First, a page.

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Publication numberUS7445686 B2
Publication typeGrant
Application numberUS 11/324,888
Publication dateNov 4, 2008
Filing dateJan 4, 2006
Priority dateJan 4, 2006
Fee statusLapsed
Also published asUS20070151656
Publication number11324888, 324888, US 7445686 B2, US 7445686B2, US-B2-7445686, US7445686 B2, US7445686B2
InventorsSteven J. Gager, Wesley D. Mersman
Original AssigneeRoyal Plastics, L.L.C.
Export CitationBiBTeX, EndNote, RefMan
External Links: USPTO, USPTO Assignment, Espacenet
Method for making cushioned product with integral cover
US 7445686 B2
A process for producing an upholstered article in a bladder mold. A cover sheet with adhesive is positioned over the opened bladder mold. A foam core is inserted into the bladder mold, carrying the cover sheet into engagement with the bladder. The bladder mold is then closed so that the bladder wraps the marginal portion of the cover sheet around the foam core. After the adhesive cures to bond the cover sheet to the foam core, the mold is opened; and the article is removed.
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1. A method of producing an upholstered article having a core and an integral cover comprising the steps of:
retracting a bladder;
placing a sheet of cover material over the retracted bladder;
moving a foam core into the retracted bladder, the foam core engaging the sheet and carrying the sheet into contact with the bladder;
releasing the bladder, the released bladder engaging a marginal portion of the sheet and wrapping the marginal portion around the core;
securing the sheet to the core;
retracting the bladder;
removing the formed article from the bladder; and
supporting the bladder with a porous rigid foam.
2. A method of producing a cushioned article comprising the steps of:
activating as necessary adhesive on a cover sheet;
placing the cover sheet over a bladder;
opening the bladder;
inserting a foam core into the bladder, the foam core engaging a central portion of the cover sheet during the inserting step and forcing the central portion of the cover sheet into contact with the bladder;
closing the bladder, the bladder engaging a marginal portion of the cover sheet during the closing step and wrapping the marginal portion of the cover sheet about a portion of the foam core;
allowing the adhesive to cure as necessary;
opening the bladder;
removing the article from the bladder; and
supporting the bladder with a rigid porous foam.

The present invention relates to the manufacture of cushioned products wherein a foam core is covered with a fabric or other suitable material.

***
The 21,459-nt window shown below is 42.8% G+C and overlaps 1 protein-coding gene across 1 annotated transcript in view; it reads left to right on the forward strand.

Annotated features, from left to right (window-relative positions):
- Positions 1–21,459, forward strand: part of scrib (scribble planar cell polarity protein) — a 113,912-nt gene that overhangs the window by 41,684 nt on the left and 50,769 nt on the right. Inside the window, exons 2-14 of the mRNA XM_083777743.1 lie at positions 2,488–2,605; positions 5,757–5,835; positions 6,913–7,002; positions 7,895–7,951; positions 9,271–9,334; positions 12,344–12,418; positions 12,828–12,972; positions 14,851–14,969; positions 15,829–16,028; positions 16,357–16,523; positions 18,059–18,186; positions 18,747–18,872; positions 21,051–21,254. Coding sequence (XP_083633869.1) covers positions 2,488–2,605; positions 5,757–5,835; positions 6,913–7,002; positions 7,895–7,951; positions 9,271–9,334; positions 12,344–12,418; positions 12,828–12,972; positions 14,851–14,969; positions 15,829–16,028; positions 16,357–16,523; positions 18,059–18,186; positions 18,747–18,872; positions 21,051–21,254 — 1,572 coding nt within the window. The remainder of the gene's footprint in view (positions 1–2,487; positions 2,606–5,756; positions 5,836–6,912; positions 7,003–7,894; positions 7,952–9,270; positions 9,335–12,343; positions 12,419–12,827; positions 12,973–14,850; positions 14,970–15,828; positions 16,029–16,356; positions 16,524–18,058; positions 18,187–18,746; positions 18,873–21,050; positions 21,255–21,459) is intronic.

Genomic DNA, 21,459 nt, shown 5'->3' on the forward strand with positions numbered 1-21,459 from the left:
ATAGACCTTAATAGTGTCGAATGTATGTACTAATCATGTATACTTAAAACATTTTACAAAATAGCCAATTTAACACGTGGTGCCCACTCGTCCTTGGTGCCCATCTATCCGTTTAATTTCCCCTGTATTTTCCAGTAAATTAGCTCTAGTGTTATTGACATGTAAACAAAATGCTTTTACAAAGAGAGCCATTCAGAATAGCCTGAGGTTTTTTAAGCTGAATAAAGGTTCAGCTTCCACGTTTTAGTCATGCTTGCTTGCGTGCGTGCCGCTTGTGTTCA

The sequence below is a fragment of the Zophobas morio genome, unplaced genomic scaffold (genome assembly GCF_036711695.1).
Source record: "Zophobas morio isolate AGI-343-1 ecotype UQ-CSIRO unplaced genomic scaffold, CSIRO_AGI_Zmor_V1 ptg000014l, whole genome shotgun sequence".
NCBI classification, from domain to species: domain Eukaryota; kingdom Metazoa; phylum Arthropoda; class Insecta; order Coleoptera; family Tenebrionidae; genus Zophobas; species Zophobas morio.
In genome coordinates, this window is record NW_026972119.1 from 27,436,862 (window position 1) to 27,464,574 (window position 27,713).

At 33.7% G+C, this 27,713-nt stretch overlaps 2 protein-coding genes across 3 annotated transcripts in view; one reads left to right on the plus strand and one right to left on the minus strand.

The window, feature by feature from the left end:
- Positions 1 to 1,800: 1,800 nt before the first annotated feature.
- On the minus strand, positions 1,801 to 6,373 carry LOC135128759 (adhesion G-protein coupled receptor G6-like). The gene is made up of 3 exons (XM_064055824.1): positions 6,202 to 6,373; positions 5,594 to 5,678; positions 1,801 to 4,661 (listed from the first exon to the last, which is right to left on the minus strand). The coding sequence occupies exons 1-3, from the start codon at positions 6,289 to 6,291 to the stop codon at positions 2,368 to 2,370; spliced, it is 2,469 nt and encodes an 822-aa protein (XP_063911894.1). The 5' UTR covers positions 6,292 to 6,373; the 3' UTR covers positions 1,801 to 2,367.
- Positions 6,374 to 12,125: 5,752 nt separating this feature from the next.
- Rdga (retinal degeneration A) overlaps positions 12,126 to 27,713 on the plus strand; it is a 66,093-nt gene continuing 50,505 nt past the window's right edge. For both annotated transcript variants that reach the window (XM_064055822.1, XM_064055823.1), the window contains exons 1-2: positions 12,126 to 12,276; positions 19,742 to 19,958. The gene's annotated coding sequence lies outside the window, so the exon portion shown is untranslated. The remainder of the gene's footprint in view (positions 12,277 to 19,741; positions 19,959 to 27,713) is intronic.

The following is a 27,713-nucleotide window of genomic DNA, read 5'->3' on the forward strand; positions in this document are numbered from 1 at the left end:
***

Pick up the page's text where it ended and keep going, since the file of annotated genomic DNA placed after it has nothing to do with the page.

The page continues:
The traditional method of manufacturing an office chair seat, back, or armrest is first to mold a foam core, and second to manually apply a fabric or other suitable material over the core. The fabric is wrapped around the core, and the peripheral margin of the fabric is stapled to the underside of the core. This manufacturing process is labor intensive and produces a product that sometimes is of less than acceptable quality. In addition, the incorporation of staples into an otherwise plastic product makes the product non-recyclable.

Another process for manufacturing cushioned products involves first injection or blow-molding a PVC skin, and second back-molding the skin with a moldable foam. An injection molded PVC skin, however, has aesthetic and environmental limitations. This process has not been used successfully for cushions having fabric or other non-injection molded covers.

Yet another process for manufacturing cushioned products is illustrated in U.S. application Ser. No. 10/871,435, filed Jun. 18, 2004, entitled “Method for Making Cushioned Products with an Integral Cover” (published on Jan. 20, 2005 as Publication No. 2005/0012234). In that process, first the cover is manufactured as a semi-rigid shell, and second a foam core is injection molded into the shell. While an advance over the prior art, the search continues for processes that require less time and labor.


The aforementioned problems are overcome in the present invention in which a cushioned article is fabricated within a bladder mold. The method includes the steps of 1) opening the bladder, 2) positioning the cover sheet over the open bladder, 3) inserting a core into the bladder which also carries the cover sheet into the bladder, 4) including adhesive on at least one of the cover sheet and the core, 5) closing the bladder to wrap the marginal portion of the cover sheet around the core, 6) opening the bladder, and 7) removing the manufactured article.